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VEGF kinase inhibitors: how do they cause hypertension?

VEGF kinase inhibitors: how do they cause hypertension? Abstract Neoangiogenesis is a critical phenomenon enabling the growth and metastasis of tumors, and inhibitors of neoangiogenesis have been recently added to the armamentarium of anticancer therapies available for clinical use. Dysregulated signaling through the vascular endothelial growth factor (VEGF) pathway has been implicated as a key mediator of neoangiogenesis in tumors. Agents that block signaling through the VEGF pathway demonstrated tumor shrinkage in preclinical models and were therefore developed as anticancer therapies for use in humans. VEGF kinase inhibitors are being used in the treatment of a wide variety of cancers, and recent studies have shown that patients will likely require long-term treatment with these agents. Hypertension has emerged as a frequent side effect associated with agents that block signaling through the VEGF pathway. A thorough understanding of the mechanisms underlying hypertension is crucial to developing appropriate therapeutic strategies for treating hypertension associated with VEGF kinase inhibitors. Several recent studies have advanced our understanding of the pathophysiology of hypertension associated with VEGF kinase inhibitors and will be the subject of this review. http://www.deepdyve.com/assets/images/DeepDyve-Logo-lg.png AJP - Regulatory, Integrative and Comparative Physiology The American Physiological Society

VEGF kinase inhibitors: how do they cause hypertension?

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Publisher
The American Physiological Society
Copyright
Copyright © 2011 the American Physiological Society
ISSN
0363-6119
eISSN
1522-1490
DOI
10.1152/ajpregu.90502.2008
pmid
19439616
Publisher site
See Article on Publisher Site

Abstract

Abstract Neoangiogenesis is a critical phenomenon enabling the growth and metastasis of tumors, and inhibitors of neoangiogenesis have been recently added to the armamentarium of anticancer therapies available for clinical use. Dysregulated signaling through the vascular endothelial growth factor (VEGF) pathway has been implicated as a key mediator of neoangiogenesis in tumors. Agents that block signaling through the VEGF pathway demonstrated tumor shrinkage in preclinical models and were therefore developed as anticancer therapies for use in humans. VEGF kinase inhibitors are being used in the treatment of a wide variety of cancers, and recent studies have shown that patients will likely require long-term treatment with these agents. Hypertension has emerged as a frequent side effect associated with agents that block signaling through the VEGF pathway. A thorough understanding of the mechanisms underlying hypertension is crucial to developing appropriate therapeutic strategies for treating hypertension associated with VEGF kinase inhibitors. Several recent studies have advanced our understanding of the pathophysiology of hypertension associated with VEGF kinase inhibitors and will be the subject of this review.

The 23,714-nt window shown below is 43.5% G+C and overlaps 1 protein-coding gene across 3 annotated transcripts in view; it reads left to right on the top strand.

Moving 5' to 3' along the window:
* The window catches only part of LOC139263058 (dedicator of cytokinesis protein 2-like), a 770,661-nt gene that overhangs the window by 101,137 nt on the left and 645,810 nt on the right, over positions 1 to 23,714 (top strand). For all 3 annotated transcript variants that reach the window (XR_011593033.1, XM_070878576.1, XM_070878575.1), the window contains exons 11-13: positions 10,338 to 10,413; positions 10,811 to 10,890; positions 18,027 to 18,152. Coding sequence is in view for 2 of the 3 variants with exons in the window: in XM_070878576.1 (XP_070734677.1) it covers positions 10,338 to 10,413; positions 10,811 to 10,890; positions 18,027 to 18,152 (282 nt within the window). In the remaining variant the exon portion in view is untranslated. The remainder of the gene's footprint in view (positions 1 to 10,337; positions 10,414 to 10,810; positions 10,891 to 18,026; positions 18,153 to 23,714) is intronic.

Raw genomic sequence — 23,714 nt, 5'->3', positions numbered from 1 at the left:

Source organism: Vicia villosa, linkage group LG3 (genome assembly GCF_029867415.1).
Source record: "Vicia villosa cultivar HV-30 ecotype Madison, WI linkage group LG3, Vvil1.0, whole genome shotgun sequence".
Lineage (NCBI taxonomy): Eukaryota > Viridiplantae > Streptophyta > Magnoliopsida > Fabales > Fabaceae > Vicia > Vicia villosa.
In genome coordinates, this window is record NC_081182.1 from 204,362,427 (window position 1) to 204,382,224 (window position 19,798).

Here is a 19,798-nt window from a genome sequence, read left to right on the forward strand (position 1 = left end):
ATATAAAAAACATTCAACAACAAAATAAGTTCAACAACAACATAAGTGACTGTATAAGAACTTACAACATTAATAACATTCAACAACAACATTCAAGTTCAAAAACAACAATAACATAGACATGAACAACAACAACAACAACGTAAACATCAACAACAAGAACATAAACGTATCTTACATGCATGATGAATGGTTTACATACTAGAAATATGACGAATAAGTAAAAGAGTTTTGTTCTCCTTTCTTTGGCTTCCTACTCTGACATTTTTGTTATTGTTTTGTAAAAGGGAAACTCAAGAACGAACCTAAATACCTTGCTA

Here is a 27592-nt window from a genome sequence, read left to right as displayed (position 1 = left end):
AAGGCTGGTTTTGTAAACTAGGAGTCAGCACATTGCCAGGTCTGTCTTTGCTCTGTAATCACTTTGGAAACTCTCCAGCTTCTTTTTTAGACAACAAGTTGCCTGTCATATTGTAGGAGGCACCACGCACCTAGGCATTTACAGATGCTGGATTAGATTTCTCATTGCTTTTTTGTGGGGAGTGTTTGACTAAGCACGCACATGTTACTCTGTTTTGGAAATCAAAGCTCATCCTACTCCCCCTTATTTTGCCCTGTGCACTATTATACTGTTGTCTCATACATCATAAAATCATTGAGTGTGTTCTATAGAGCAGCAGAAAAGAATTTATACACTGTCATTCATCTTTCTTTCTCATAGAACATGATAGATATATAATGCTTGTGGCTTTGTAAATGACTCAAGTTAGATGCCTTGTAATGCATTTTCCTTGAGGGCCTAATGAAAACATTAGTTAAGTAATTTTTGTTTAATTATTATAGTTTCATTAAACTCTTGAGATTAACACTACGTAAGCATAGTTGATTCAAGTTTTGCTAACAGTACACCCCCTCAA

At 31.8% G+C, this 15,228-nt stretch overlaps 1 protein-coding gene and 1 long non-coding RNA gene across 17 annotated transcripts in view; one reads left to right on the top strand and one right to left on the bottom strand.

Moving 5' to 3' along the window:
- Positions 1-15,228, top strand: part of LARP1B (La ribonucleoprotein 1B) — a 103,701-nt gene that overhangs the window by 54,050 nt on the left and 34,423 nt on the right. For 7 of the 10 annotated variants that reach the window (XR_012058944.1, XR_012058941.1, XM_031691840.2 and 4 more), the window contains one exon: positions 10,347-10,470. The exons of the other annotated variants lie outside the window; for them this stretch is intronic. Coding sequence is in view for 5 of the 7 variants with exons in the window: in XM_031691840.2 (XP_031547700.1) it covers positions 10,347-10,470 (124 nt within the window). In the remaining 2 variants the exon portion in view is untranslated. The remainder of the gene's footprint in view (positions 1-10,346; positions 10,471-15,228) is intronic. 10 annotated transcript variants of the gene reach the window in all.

Journal

AJP - Regulatory, Integrative and Comparative PhysiologyThe American Physiological Society

Published: Jul 1, 2009

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